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Benchmarking added value from PIC Genetics

by 5m Editor
3 November 2003, at 12:00am

UK - LincPorc, the value-added integrated pork chain scheme, has demonstrated an increased value of 31.26 for the leg and loin sections of carcases derived from pigs enhanced by PIC genetics, compared with controls.

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Increased value shared with producer

Under the scheme, 50% of any additional value of LincPorc pigs is shared with the pig producer. The week-long benchmarking exercise was carried out at the abattoir of Geo. Adams & Sons Limited at Spalding in Lincolnshire. Geo. Adams is a partner in the LincPorc scheme, together with PIC UK and a producer group. The objectives of the scheme are to supply pigs to Geo. Adams that meet their carcase requirements more specifically and consistently. Emphasis is on the higher value parts of the carcase, the leg and the loin.

Evaluation Method

During a four-day period to determine the added value of LincPorc carcases to the Adams system, 424 carcases were evaluated. 222 were LincPorc carcases from all current members of the scheme and the remainder, the "Control" carcases, were from eight other producers. Half of each type - PIC or Control - were taken on both slaughter days.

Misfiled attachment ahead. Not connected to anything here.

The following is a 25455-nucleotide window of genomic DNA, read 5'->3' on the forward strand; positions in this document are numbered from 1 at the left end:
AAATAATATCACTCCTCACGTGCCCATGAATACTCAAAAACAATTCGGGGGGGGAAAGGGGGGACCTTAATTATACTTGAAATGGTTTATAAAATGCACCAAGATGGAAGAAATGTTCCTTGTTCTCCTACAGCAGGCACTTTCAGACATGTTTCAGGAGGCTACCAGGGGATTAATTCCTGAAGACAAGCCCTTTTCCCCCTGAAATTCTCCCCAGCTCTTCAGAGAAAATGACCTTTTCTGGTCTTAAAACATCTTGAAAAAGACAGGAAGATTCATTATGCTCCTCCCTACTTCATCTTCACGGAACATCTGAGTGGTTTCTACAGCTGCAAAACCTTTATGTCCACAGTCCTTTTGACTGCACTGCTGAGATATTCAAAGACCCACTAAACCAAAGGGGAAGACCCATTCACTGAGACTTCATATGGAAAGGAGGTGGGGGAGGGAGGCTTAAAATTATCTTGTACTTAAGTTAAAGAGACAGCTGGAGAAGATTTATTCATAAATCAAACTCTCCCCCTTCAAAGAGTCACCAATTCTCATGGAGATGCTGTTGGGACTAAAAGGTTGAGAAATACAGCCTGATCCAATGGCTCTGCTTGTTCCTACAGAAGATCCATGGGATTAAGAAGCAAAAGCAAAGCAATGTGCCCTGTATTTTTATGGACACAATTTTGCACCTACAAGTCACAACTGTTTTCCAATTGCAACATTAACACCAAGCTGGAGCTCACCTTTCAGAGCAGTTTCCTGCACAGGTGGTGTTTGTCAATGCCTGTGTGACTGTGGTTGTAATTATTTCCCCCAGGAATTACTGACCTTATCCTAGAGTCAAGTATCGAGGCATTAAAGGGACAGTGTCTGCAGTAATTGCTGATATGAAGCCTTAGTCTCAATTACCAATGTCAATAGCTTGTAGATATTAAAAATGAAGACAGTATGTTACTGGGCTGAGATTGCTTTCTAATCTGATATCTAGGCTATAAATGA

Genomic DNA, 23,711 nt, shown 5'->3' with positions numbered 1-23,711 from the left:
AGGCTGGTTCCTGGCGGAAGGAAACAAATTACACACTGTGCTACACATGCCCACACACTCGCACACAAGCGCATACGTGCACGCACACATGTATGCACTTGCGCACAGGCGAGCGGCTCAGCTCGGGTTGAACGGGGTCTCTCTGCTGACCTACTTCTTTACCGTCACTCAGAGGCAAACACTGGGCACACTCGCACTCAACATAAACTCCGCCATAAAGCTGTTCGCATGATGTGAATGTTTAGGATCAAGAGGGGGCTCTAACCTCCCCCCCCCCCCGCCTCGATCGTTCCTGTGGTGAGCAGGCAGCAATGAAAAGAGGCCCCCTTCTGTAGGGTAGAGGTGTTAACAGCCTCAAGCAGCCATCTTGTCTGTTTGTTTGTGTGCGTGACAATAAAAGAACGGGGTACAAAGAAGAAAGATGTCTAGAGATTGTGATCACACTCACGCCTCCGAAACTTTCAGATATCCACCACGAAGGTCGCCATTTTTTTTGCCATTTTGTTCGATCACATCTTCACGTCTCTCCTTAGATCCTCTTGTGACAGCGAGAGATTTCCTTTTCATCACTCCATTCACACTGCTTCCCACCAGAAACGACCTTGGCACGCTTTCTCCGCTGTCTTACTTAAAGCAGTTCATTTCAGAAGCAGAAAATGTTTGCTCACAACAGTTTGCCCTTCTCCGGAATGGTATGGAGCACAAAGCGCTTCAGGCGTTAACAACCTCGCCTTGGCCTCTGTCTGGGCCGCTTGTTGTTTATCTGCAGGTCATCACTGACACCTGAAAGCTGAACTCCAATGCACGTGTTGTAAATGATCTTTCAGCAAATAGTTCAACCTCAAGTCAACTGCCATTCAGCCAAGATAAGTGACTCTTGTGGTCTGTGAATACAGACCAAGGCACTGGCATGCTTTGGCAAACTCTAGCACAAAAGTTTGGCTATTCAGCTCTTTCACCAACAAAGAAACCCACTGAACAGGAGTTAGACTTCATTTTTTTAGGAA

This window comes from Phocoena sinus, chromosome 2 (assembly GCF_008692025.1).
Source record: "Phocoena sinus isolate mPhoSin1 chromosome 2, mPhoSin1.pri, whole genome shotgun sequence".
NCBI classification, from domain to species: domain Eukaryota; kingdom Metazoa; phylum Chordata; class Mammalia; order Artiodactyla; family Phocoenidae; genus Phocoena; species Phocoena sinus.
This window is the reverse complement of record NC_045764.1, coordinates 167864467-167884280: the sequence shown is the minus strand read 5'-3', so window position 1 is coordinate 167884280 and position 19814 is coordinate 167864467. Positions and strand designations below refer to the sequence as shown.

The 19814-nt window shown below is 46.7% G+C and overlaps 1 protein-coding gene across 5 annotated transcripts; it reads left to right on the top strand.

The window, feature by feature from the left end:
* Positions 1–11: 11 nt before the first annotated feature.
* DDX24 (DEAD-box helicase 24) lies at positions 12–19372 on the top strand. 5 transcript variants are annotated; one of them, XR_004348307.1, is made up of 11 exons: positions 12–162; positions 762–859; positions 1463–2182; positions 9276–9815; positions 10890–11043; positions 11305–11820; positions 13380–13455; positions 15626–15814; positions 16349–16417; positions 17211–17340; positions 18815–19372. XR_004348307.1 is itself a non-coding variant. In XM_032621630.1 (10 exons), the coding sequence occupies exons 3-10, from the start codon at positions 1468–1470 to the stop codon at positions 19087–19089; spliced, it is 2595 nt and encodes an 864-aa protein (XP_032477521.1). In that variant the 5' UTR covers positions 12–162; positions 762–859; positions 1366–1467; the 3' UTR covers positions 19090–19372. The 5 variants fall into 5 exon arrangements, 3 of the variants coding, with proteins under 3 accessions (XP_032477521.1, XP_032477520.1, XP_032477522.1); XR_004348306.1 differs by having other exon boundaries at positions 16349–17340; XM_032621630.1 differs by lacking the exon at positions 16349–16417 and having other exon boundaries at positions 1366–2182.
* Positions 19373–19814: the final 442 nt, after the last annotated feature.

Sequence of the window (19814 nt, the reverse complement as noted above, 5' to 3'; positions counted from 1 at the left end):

The usual slaughter data was collected for every carcase and initial pH measured in the leg and loin. Left-side primals were individually identified and collected the following day in the cutting room. These were weighed, with 24 hour pH and Minolta colour scores measured on legs and loins. One hundred primals, per group, were saved for butchery dissection with the butchery weights collected by individual primal identification. Data was statistically analysed for each individual trait.

"This is a clear example of the success of genetics in helping to tailor carcases to meet the increasingly specialised requirements of the processors," said Nigel Bateson, PIC UK's business development manager. "PIC already leads the market in genetic developments associated with all aspects of pig production. Benchmarking in this way is an integral part of successful pork chain development. It is critical for success to ensure that value is added throughout the supply chain."

"To achieve this it must be measured on a regular basis," he said. "With 32 genetic markers now available for commercial application, many of which influence carcase and meat quality, there is plenty of opportunity for further progress beyond the current scope of this project."

Source: PIC Genetics - 31st October 2003

5m Editor